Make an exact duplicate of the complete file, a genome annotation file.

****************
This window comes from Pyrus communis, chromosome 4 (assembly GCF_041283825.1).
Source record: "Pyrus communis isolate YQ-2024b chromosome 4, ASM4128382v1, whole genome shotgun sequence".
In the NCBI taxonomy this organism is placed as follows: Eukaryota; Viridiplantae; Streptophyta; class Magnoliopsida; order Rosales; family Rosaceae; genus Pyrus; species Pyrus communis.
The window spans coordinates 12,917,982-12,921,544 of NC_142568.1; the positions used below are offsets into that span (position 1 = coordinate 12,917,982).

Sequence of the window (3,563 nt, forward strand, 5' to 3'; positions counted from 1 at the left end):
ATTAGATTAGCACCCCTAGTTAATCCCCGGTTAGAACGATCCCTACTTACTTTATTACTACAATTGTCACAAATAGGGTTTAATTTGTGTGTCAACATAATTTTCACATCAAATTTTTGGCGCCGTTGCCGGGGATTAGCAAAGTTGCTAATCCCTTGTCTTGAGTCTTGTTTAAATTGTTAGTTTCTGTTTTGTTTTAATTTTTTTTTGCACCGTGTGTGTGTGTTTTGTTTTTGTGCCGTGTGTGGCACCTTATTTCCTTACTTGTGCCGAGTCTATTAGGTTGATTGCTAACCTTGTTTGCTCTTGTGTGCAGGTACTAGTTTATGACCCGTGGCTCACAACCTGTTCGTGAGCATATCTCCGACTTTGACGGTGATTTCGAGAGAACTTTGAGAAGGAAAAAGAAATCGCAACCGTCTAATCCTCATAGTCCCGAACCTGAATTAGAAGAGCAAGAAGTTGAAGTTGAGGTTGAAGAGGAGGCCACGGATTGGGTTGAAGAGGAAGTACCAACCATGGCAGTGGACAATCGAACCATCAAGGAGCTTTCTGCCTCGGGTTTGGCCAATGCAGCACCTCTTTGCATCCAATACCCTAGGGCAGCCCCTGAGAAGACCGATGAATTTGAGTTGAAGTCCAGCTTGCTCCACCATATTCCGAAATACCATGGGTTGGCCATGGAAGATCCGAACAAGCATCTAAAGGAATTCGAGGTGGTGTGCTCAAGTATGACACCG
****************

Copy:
This window comes from Pyrus communis, chromosome 4 (assembly GCF_041283825.1).
Source record: "Pyrus communis isolate YQ-2024b chromosome 4, ASM4128382v1, whole genome shotgun sequence".
In the NCBI taxonomy this organism is placed as follows: Eukaryota; Viridiplantae; Streptophyta; class Magnoliopsida; order Rosales; family Rosaceae; genus Pyrus; species Pyrus communis.
The window spans coordinates 12,917,982-12,921,544 of NC_142568.1; the positions used below are offsets into that span (position 1 = coordinate 12,917,982).

Sequence of the window (3,563 nt, forward strand, 5' to 3'; positions counted from 1 at the left end):
ATTAGATTAGCACCCCTAGTTAATCCCCGGTTAGAACGATCCCTACTTACTTTATTACTACAATTGTCACAAATAGGGTTTAATTTGTGTGTCAACATAATTTTCACATCAAATTTTTGGCGCCGTTGCCGGGGATTAGCAAAGTTGCTAATCCCTTGTCTTGAGTCTTGTTTAAATTGTTAGTTTCTGTTTTGTTTTAATTTTTTTTTGCACCGTGTGTGTGTGTTTTGTTTTTGTGCCGTGTGTGGCACCTTATTTCCTTACTTGTGCCGAGTCTATTAGGTTGATTGCTAACCTTGTTTGCTCTTGTGTGCAGGTACTAGTTTATGACCCGTGGCTCACAACCTGTTCGTGAGCATATCTCCGACTTTGACGGTGATTTCGAGAGAACTTTGAGAAGGAAAAAGAAATCGCAACCGTCTAATCCTCATAGTCCCGAACCTGAATTAGAAGAGCAAGAAGTTGAAGTTGAGGTTGAAGAGGAGGCCACGGATTGGGTTGAAGAGGAAGTACCAACCATGGCAGTGGACAATCGAACCATCAAGGAGCTTTCTGCCTCGGGTTTGGCCAATGCAGCACCTCTTTGCATCCAATACCCTAGGGCAGCCCCTGAGAAGACCGATGAATTTGAGTTGAAGTCCAGCTTGCTCCACCATATTCCGAAATACCATGGGTTGGCCATGGAAGATCCGAACAAGCATCTAAAGGAATTCGAGGTGGTGTGCTCAAGTATGACACCG